Will Apple do for streaming radio what it did for podcasts? The company did make it incredibly easy for people looking to create their own customized audio experiences, after all. And how much do those other services (Pandora, Slacker, Spotify et al.) need to worry now? Time will tell, but with the arrival of iTunes Radio last week, 11 million people went to check it out. Like those other radio streamers, you can use the service on your mobile devices, you can use it on your computer and it’s all very easy to have a steady flow of music whenever you want it.
If you’re at all curious but don’t know where to start, check out Apple’s guide to iTunes Radio. If you’re already an iTunes user, it’s a fairly pleasant addition to the overstuffed program. (If you’re happy with a different streaming radio service, never mind.) At any rate, iTunes Radio might actually be useful for some people and it’s already more interesting than Apple’s last attempt to get social with music.
This week JD takes a listen to Apple’s new iTunes Radio service and breaks it down for us; Pedro wrestles with a rare tie-less day in the studio; and gives us his observations on everything from “Breaking Bad”, iOS 7 and the updated edition of JD’s book, “iPad: The Missing Manual”. In the news New York State goes after fake online reviews; LinkedIn gets sued for allegedly hacking user accounts; Microsoft debuts new Surface tablets; Blackberry throws in the towel; iPhone sets a sales record for their new smartphones; Google’s Gmail service slows to a crawl; Valve announces their own Linux based OS; and Adobe updates their consumer photo apps to eliminate the dreaded “Pet Eye”. (Stop frontin’, you know you wanted it…)
Are your playlist powers in a rut? Your music mojo feeling a little weak as you keep coming up with unexciting variations on the same old cardio workout theme or commuter mix? (Seriously, that’s enough with the “Call Me Maybe” on everything. Yes, you.) So if you want to perk up your playlists and get new ideas for songs and mixes, here a few suggestions:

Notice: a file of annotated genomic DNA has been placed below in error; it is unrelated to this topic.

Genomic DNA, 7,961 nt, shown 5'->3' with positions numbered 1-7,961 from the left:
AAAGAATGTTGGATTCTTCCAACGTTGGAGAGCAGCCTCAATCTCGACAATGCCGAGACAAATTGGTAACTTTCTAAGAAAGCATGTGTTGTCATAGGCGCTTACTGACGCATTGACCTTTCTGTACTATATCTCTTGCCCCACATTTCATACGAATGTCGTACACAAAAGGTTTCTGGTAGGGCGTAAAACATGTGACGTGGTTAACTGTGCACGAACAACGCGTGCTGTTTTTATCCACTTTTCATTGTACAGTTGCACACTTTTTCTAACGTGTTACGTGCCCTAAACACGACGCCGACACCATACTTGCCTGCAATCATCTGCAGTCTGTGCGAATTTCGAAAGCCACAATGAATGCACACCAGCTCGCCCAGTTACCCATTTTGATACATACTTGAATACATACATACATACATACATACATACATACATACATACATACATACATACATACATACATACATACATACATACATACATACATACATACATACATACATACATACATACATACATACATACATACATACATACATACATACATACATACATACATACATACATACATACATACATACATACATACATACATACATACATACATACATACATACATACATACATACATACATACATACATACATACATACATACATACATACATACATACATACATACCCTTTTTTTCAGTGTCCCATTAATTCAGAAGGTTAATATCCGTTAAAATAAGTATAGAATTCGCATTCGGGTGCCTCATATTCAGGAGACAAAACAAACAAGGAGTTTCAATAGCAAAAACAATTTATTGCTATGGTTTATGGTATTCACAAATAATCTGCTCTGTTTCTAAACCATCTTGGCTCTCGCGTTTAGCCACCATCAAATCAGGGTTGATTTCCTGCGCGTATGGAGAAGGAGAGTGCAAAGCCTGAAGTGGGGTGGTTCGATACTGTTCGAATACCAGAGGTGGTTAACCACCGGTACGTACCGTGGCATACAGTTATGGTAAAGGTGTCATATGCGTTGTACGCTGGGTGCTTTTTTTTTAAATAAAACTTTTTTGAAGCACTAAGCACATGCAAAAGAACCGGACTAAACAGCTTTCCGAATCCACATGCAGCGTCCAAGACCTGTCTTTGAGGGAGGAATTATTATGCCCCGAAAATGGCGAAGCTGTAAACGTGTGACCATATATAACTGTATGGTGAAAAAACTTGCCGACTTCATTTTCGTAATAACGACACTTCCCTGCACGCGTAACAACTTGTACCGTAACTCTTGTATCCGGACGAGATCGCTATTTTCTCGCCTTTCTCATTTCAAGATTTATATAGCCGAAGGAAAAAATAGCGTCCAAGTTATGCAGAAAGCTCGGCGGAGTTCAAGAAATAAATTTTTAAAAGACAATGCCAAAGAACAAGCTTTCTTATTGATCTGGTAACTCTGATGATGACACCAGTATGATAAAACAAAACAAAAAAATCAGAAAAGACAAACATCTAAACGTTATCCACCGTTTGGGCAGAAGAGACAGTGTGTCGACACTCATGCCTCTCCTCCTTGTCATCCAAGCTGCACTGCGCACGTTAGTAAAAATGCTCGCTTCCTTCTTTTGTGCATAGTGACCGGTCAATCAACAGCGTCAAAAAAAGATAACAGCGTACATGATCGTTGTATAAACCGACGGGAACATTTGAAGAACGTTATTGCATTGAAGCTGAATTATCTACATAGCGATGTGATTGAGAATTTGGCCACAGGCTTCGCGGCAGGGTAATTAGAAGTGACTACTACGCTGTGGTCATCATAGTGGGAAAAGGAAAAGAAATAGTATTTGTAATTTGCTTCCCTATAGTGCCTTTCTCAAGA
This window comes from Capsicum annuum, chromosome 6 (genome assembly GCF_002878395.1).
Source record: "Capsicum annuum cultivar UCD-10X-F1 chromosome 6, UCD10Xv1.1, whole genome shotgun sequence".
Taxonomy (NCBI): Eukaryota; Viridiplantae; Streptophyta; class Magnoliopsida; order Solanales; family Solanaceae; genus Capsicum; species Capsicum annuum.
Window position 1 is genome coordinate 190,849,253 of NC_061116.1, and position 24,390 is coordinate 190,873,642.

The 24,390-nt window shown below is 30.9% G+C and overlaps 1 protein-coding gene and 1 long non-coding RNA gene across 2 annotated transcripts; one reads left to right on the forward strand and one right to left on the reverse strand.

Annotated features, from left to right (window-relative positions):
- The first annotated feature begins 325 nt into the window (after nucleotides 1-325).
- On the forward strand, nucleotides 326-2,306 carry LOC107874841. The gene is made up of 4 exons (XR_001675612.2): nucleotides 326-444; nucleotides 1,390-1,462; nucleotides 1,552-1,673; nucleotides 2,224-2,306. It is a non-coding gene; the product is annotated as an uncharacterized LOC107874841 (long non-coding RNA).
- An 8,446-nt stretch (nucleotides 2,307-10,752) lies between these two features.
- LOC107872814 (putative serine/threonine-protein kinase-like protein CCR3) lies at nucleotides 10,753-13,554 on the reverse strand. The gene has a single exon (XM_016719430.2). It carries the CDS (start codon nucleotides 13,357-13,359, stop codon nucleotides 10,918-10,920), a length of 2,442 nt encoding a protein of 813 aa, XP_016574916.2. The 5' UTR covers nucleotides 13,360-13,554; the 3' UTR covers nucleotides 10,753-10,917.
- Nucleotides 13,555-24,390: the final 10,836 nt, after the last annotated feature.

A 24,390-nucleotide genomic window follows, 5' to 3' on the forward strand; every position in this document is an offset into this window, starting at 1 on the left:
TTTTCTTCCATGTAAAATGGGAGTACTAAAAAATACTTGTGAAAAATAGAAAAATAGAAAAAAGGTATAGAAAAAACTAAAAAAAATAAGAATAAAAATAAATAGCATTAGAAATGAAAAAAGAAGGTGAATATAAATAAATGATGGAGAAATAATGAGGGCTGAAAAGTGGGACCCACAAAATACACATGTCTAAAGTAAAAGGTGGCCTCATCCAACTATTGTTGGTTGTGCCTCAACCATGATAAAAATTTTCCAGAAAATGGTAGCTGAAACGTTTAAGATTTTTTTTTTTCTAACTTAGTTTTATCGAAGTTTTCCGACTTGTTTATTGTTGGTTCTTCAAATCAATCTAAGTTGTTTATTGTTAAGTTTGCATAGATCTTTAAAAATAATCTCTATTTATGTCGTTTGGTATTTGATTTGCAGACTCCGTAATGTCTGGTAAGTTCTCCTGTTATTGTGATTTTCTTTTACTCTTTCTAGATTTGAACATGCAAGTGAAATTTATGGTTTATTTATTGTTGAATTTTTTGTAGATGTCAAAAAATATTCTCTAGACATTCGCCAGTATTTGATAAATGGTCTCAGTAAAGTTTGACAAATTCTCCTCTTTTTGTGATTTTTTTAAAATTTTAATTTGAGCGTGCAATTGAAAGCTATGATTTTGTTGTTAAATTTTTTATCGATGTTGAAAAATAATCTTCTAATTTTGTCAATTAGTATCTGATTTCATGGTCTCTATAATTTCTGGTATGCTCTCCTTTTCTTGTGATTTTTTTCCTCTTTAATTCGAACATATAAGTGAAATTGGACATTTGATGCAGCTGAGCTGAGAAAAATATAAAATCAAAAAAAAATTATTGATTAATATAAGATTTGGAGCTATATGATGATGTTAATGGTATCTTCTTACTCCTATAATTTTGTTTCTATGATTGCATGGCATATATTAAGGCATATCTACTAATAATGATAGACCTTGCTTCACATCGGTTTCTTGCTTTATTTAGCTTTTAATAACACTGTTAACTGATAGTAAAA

- Many people like to publish their work as inspiration for others. You can find many a sample playlist online on Pinterest or sites devote to the art of the mix, like 8tracks, mixtaple.me and playlist.com. (Mashable has tips for using many of these sites here.)
- If you’re looking for workout mixes, check out fitness Web sites for ideas — FitBottomedGirls.com and Shape magazine’s online site are just two places that have some playlists to inspire.
- On-Demand Music services, which you can join and explore also give you access to music you may not be familiar with and knock you out of your slump with fresh tracks. Grooveshark, Hypster, Spotify, Last.fm, Pandora, Slacker Radio — they’re all out there.
- If you use iTunes and you’re feeling lazy, you can also use Apple’s Genius feature for making playlists automatically by algorithm. You basically click a song in your iTunes library that you want to use as a foundation for the playlist, click the Genius icon and let Apple do the mixing work for you. You can also edit or redo the results if you don’t like what you get.
- If you like the idea of automation, but want more control over what tracks go into the mix, you can use the Auto Playlist feature in Windows Media Player or the Smart Playlists option in iTunes to tell the software what you want to hear. Once you make a new auto/smart playlist, you can tell the program what you want on it with a series of pop-up menus or text fields. You can pick tracks you have rated 3 starts or higher, use songs from a specific time period, factor in beat-per-minute and have your music program search your library for songs that meet all or some of your pre-defined criteria. The SmartPlaylists.com site, which is geared toward iTunes users, has more ideas and we’ll have links on how to use the Auto Playlists and Smart Playlists features on your show page. And remember, for this to work, you need to have really good tags in your music files.
You can also find playlist-making advice over on Lifehacker and Yahoo has a roundup of free online playlist sites. And if you just can’t think of a good name for your poppin’ fresh new mix of tracks, you can get help with that part, too, over at the Playlist Name generator site. The titles may be a bit on the goofy side — Warm Popcorn, Accidental Design, Whimsical Flesh and Insidious Sweater are just a few samples — but hey, you saved some brain cells not having to think too hard about it.